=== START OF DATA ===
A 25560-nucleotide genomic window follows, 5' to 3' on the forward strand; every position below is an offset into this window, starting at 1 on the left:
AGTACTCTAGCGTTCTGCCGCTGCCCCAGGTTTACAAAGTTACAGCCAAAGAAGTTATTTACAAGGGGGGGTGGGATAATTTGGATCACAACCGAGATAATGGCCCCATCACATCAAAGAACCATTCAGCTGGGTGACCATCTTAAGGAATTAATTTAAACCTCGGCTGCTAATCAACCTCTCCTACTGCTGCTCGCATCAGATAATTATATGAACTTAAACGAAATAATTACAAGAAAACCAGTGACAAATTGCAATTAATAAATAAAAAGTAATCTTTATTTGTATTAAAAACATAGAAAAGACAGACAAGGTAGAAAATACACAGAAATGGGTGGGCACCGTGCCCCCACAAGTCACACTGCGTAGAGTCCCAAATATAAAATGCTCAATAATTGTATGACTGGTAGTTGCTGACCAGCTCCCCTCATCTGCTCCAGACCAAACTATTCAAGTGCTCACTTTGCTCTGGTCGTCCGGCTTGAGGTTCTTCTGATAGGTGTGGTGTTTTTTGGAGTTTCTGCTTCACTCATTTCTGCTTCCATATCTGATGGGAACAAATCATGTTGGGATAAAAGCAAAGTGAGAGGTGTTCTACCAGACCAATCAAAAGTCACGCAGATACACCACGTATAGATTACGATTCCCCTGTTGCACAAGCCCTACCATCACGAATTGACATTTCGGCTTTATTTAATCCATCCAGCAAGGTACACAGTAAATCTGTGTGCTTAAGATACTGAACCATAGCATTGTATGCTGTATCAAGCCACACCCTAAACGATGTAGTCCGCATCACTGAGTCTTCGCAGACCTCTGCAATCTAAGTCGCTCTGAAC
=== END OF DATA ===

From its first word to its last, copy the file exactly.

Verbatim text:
A 25560-nucleotide genomic window follows, 5' to 3' on the forward strand; every position below is an offset into this window, starting at 1 on the left:
AGTACTCTAGCGTTCTGCCGCTGCCCCAGGTTTACAAAGTTACAGCCAAAGAAGTTATTTACAAGGGGGGGTGGGATAATTTGGATCACAACCGAGATAATGGCCCCATCACATCAAAGAACCATTCAGCTGGGTGACCATCTTAAGGAATTAATTTAAACCTCGGCTGCTAATCAACCTCTCCTACTGCTGCTCGCATCAGATAATTATATGAACTTAAACGAAATAATTACAAGAAAACCAGTGACAAATTGCAATTAATAAATAAAAAGTAATCTTTATTTGTATTAAAAACATAGAAAAGACAGACAAGGTAGAAAATACACAGAAATGGGTGGGCACCGTGCCCCCACAAGTCACACTGCGTAGAGTCCCAAATATAAAATGCTCAATAATTGTATGACTGGTAGTTGCTGACCAGCTCCCCTCATCTGCTCCAGACCAAACTATTCAAGTGCTCACTTTGCTCTGGTCGTCCGGCTTGAGGTTCTTCTGATAGGTGTGGTGTTTTTTGGAGTTTCTGCTTCACTCATTTCTGCTTCCATATCTGATGGGAACAAATCATGTTGGGATAAAAGCAAAGTGAGAGGTGTTCTACCAGACCAATCAAAAGTCACGCAGATACACCACGTATAGATTACGATTCCCCTGTTGCACAAGCCCTACCATCACGAATTGACATTTCGGCTTTATTTAATCCATCCAGCAAGGTACACAGTAAATCTGTGTGCTTAAGATACTGAACCATAGCATTGTATGCTGTATCAAGCCACACCCTAAACGATGTAGTCCGCATCACTGAGTCTTCGCAGACCTCTGCAATCTAAGTCGCTCTGAAC